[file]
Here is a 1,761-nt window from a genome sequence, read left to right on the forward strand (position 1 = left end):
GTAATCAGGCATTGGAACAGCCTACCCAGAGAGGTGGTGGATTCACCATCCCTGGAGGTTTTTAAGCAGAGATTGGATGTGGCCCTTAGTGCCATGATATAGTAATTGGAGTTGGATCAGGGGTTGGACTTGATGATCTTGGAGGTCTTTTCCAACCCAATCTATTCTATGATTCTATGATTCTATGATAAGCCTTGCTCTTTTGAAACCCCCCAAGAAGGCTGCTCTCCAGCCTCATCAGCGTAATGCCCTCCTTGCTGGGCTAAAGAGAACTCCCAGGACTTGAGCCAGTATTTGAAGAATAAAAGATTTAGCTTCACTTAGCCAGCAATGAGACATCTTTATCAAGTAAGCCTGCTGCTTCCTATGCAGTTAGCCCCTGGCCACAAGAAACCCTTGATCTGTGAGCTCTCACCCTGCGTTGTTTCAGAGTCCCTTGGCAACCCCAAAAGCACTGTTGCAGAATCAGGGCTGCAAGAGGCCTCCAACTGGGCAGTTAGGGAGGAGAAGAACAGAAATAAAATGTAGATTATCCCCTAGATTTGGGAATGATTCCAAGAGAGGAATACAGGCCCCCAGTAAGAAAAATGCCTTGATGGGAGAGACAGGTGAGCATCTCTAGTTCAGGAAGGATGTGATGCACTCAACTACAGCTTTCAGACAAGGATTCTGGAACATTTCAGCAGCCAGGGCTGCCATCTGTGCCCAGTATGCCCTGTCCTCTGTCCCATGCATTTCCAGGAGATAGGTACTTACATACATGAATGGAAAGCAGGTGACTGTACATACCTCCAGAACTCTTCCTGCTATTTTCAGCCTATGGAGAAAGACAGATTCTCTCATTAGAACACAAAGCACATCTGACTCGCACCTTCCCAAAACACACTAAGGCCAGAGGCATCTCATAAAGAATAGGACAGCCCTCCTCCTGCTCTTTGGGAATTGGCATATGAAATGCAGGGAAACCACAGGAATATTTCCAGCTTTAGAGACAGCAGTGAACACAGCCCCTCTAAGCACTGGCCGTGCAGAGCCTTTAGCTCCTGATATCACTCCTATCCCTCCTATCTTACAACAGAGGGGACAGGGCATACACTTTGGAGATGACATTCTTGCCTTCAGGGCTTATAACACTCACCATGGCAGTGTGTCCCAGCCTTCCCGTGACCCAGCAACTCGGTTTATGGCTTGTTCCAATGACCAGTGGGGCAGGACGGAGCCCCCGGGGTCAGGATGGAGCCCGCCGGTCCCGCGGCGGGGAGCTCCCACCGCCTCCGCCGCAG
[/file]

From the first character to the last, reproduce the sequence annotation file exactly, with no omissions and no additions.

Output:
Here is a 1,761-nt window from a genome sequence, read left to right on the forward strand (position 1 = left end):
GTAATCAGGCATTGGAACAGCCTACCCAGAGAGGTGGTGGATTCACCATCCCTGGAGGTTTTTAAGCAGAGATTGGATGTGGCCCTTAGTGCCATGATATAGTAATTGGAGTTGGATCAGGGGTTGGACTTGATGATCTTGGAGGTCTTTTCCAACCCAATCTATTCTATGATTCTATGATTCTATGATAAGCCTTGCTCTTTTGAAACCCCCCAAGAAGGCTGCTCTCCAGCCTCATCAGCGTAATGCCCTCCTTGCTGGGCTAAAGAGAACTCCCAGGACTTGAGCCAGTATTTGAAGAATAAAAGATTTAGCTTCACTTAGCCAGCAATGAGACATCTTTATCAAGTAAGCCTGCTGCTTCCTATGCAGTTAGCCCCTGGCCACAAGAAACCCTTGATCTGTGAGCTCTCACCCTGCGTTGTTTCAGAGTCCCTTGGCAACCCCAAAAGCACTGTTGCAGAATCAGGGCTGCAAGAGGCCTCCAACTGGGCAGTTAGGGAGGAGAAGAACAGAAATAAAATGTAGATTATCCCCTAGATTTGGGAATGATTCCAAGAGAGGAATACAGGCCCCCAGTAAGAAAAATGCCTTGATGGGAGAGACAGGTGAGCATCTCTAGTTCAGGAAGGATGTGATGCACTCAACTACAGCTTTCAGACAAGGATTCTGGAACATTTCAGCAGCCAGGGCTGCCATCTGTGCCCAGTATGCCCTGTCCTCTGTCCCATGCATTTCCAGGAGATAGGTACTTACATACATGAATGGAAAGCAGGTGACTGTACATACCTCCAGAACTCTTCCTGCTATTTTCAGCCTATGGAGAAAGACAGATTCTCTCATTAGAACACAAAGCACATCTGACTCGCACCTTCCCAAAACACACTAAGGCCAGAGGCATCTCATAAAGAATAGGACAGCCCTCCTCCTGCTCTTTGGGAATTGGCATATGAAATGCAGGGAAACCACAGGAATATTTCCAGCTTTAGAGACAGCAGTGAACACAGCCCCTCTAAGCACTGGCCGTGCAGAGCCTTTAGCTCCTGATATCACTCCTATCCCTCCTATCTTACAACAGAGGGGACAGGGCATACACTTTGGAGATGACATTCTTGCCTTCAGGGCTTATAACACTCACCATGGCAGTGTGTCCCAGCCTTCCCGTGACCCAGCAACTCGGTTTATGGCTTGTTCCAATGACCAGTGGGGCAGGACGGAGCCCCCGGGGTCAGGATGGAGCCCGCCGGTCCCGCGGCGGGGAGCTCCCACCGCCTCCGCCGCAG